Defining the total scope of supply chain management—as an association professional, advocating for supply chain professionals—is one of my biggest challenges.
@ Supply Chain Management is an excellent blog run by Chris Jacob, a senior consultant for IBM. I am a little behind on my reading, so only today did I come across his post from February 11 in which he reproduced a graphical history of logistics and supply chain management originally published bySCM-Operations.com. It is a really interesting and valuable chart; however, it fails to present supply chain management as a holistic discipline that is more than the sum of its parts.
We do not share a common definition of supply chain management across the industry. Just take a look at the various professional associations to which you belong. Procurement organizations and logistics associations alike claim supply chain management as their expertise. And to be fair, APICS, which defines supply chain management from end to end, has its roots in planning and production. Even so, the APICS Certified Supply Chain Professional designation uses the SCOR model to validate candidates’ knowledge and skills from planning through returning.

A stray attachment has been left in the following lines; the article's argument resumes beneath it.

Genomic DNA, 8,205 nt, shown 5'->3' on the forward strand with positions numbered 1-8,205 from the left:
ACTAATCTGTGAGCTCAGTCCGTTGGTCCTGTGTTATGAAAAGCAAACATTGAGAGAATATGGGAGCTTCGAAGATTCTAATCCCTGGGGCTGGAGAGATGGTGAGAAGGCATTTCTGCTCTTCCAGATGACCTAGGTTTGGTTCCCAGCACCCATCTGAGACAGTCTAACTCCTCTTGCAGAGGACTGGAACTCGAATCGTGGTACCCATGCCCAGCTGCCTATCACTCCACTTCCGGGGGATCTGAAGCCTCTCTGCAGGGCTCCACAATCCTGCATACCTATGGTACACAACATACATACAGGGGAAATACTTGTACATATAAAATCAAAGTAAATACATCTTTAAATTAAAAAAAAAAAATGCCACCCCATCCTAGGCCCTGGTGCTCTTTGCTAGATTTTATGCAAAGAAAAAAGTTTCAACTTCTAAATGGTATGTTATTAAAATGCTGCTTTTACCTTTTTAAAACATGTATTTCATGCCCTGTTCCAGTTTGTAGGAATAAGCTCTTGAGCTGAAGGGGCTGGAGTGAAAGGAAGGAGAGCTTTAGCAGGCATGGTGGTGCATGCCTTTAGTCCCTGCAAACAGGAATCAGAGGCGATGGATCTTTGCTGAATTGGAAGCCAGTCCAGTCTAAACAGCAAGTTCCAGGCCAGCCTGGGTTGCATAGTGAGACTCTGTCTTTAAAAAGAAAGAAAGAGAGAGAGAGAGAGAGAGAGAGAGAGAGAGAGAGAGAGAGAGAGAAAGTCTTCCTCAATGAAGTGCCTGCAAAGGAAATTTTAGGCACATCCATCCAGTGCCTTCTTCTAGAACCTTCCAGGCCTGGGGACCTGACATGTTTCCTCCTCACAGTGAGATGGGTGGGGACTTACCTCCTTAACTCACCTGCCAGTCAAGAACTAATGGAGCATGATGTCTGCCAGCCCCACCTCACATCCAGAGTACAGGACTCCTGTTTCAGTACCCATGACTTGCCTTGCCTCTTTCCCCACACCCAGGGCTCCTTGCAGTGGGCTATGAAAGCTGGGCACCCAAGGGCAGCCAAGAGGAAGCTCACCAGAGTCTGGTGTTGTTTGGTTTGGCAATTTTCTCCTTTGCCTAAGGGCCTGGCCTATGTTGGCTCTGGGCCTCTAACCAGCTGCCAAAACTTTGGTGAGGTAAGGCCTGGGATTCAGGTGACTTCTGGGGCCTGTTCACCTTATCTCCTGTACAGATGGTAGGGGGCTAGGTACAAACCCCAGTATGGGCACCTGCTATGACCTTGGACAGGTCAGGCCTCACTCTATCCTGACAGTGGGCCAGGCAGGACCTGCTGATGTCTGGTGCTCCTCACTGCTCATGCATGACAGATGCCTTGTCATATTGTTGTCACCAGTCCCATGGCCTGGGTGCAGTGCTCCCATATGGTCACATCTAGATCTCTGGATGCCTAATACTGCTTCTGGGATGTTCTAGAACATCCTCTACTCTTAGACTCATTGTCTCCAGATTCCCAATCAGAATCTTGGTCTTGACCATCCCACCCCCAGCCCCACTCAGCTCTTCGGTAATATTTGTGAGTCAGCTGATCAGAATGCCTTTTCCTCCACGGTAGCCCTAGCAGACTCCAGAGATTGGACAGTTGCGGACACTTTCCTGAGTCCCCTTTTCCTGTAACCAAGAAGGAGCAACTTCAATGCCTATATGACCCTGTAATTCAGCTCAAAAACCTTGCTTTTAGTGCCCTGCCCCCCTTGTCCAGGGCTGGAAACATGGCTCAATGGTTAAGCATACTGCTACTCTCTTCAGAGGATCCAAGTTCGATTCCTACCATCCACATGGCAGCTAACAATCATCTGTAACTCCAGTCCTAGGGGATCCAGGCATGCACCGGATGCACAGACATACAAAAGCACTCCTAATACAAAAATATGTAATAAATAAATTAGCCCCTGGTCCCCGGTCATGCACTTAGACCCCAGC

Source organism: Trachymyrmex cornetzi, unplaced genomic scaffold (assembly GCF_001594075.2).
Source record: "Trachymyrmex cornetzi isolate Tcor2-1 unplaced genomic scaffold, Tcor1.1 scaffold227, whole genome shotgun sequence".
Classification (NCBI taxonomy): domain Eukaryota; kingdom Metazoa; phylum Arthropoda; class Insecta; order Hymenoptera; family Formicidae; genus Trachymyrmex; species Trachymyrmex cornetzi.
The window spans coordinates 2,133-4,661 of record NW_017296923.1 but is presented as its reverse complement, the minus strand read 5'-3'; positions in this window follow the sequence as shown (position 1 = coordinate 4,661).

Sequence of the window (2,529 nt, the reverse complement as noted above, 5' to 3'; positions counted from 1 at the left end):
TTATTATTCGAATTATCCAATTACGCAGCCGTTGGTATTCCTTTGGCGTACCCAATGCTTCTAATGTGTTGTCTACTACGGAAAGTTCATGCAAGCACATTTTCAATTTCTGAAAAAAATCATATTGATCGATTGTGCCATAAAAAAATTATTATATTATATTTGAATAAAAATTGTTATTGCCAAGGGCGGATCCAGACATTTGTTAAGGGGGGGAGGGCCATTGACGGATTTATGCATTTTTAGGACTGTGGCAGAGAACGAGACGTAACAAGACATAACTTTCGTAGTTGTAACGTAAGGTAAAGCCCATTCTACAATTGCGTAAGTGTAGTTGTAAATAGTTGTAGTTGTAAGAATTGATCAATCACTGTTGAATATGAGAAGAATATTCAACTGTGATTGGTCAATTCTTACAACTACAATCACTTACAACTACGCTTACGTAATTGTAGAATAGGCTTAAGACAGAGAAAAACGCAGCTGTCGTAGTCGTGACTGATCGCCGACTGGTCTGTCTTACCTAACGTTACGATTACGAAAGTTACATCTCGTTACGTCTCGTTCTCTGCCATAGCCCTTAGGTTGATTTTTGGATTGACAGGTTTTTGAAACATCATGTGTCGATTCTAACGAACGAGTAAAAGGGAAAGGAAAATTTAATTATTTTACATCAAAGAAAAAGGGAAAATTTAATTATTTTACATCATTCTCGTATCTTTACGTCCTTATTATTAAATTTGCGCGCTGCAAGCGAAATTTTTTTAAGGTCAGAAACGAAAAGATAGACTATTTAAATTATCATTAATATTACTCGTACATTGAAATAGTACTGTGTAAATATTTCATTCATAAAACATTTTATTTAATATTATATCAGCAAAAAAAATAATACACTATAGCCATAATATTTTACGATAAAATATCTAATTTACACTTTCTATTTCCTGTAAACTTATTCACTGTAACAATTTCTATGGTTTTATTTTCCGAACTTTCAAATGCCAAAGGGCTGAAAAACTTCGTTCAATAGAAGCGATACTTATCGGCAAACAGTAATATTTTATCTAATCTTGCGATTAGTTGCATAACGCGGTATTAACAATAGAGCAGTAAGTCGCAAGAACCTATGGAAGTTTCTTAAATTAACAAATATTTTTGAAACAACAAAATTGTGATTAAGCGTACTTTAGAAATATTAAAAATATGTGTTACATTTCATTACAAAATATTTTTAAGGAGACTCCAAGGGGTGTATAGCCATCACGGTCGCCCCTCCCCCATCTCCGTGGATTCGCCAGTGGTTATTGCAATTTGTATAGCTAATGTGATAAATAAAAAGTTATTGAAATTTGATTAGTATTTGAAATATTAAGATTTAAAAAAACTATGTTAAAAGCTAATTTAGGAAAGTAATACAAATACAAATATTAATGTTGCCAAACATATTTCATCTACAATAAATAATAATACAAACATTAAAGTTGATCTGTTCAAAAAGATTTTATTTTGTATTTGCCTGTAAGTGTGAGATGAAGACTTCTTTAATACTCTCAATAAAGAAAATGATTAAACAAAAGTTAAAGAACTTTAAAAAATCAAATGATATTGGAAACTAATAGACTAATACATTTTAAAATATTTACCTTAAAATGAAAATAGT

Defining supply chain management
The APICS Dictionary, 13th edition, defines supply chain management as “the design, planning, execution, control, and monitoring of supply chain activities with the objective of creating net value, building a competitive infrastructure, leveraging worldwide logistics, synchronizing supply with demand, and measuring performance globally.” This definition of supply chain management first appeared in the 9th edition of the APICS Dictionary in 1998. As we are in the midst of producing the 14th edition of this reference, it is a good time to ask: Is this an accurate definition of supply chain management? Does it adequately capture the scope of supply chain management today?